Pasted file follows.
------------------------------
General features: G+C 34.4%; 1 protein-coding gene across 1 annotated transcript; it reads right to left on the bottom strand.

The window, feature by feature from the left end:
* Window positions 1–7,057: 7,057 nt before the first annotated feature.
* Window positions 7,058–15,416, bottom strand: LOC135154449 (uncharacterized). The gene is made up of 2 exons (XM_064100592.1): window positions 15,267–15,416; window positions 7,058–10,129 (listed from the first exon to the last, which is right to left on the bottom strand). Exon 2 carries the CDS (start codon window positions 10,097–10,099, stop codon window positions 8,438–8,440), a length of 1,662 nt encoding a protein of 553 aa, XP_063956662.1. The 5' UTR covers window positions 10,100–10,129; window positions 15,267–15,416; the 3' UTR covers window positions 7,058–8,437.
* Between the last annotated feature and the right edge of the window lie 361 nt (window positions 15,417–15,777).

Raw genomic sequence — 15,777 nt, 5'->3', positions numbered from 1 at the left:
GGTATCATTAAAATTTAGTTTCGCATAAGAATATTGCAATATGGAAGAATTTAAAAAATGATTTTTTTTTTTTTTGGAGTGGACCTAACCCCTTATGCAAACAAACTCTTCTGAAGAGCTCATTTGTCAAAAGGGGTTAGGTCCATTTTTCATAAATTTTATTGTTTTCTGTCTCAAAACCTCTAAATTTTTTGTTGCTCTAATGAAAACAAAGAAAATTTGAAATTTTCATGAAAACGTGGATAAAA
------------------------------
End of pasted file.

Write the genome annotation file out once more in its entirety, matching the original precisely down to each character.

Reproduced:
General features: G+C 34.4%; 1 protein-coding gene across 1 annotated transcript; it reads right to left on the bottom strand.

The window, feature by feature from the left end:
* Window positions 1–7,057: 7,057 nt before the first annotated feature.
* Window positions 7,058–15,416, bottom strand: LOC135154449 (uncharacterized). The gene is made up of 2 exons (XM_064100592.1): window positions 15,267–15,416; window positions 7,058–10,129 (listed from the first exon to the last, which is right to left on the bottom strand). Exon 2 carries the CDS (start codon window positions 10,097–10,099, stop codon window positions 8,438–8,440), a length of 1,662 nt encoding a protein of 553 aa, XP_063956662.1. The 5' UTR covers window positions 10,100–10,129; window positions 15,267–15,416; the 3' UTR covers window positions 7,058–8,437.
* Between the last annotated feature and the right edge of the window lie 361 nt (window positions 15,417–15,777).

Raw genomic sequence — 15,777 nt, 5'->3', positions numbered from 1 at the left:
GGTATCATTAAAATTTAGTTTCGCATAAGAATATTGCAATATGGAAGAATTTAAAAAATGATTTTTTTTTTTTTTGGAGTGGACCTAACCCCTTATGCAAACAAACTCTTCTGAAGAGCTCATTTGTCAAAAGGGGTTAGGTCCATTTTTCATAAATTTTATTGTTTTCTGTCTCAAAACCTCTAAATTTTTTGTTGCTCTAATGAAAACAAAGAAAATTTGAAATTTTCATGAAAACGTGGATAAAA